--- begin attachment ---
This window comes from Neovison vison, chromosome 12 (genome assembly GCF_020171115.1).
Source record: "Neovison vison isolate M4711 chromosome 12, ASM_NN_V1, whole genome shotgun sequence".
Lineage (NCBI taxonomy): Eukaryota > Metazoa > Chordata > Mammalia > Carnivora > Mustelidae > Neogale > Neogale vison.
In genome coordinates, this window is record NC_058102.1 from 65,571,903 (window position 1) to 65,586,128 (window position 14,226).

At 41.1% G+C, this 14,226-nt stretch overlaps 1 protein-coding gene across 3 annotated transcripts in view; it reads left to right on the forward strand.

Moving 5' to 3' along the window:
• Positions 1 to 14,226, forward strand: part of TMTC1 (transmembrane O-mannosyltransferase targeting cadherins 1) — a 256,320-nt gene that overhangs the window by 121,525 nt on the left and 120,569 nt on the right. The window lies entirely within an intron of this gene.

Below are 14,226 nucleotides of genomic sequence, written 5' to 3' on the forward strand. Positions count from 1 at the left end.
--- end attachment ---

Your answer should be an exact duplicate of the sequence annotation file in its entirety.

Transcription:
This window comes from Neovison vison, chromosome 12 (genome assembly GCF_020171115.1).
Source record: "Neovison vison isolate M4711 chromosome 12, ASM_NN_V1, whole genome shotgun sequence".
Lineage (NCBI taxonomy): Eukaryota > Metazoa > Chordata > Mammalia > Carnivora > Mustelidae > Neogale > Neogale vison.
In genome coordinates, this window is record NC_058102.1 from 65,571,903 (window position 1) to 65,586,128 (window position 14,226).

At 41.1% G+C, this 14,226-nt stretch overlaps 1 protein-coding gene across 3 annotated transcripts in view; it reads left to right on the forward strand.

Moving 5' to 3' along the window:
• Positions 1 to 14,226, forward strand: part of TMTC1 (transmembrane O-mannosyltransferase targeting cadherins 1) — a 256,320-nt gene that overhangs the window by 121,525 nt on the left and 120,569 nt on the right. The window lies entirely within an intron of this gene.

Below are 14,226 nucleotides of genomic sequence, written 5' to 3' on the forward strand. Positions count from 1 at the left end.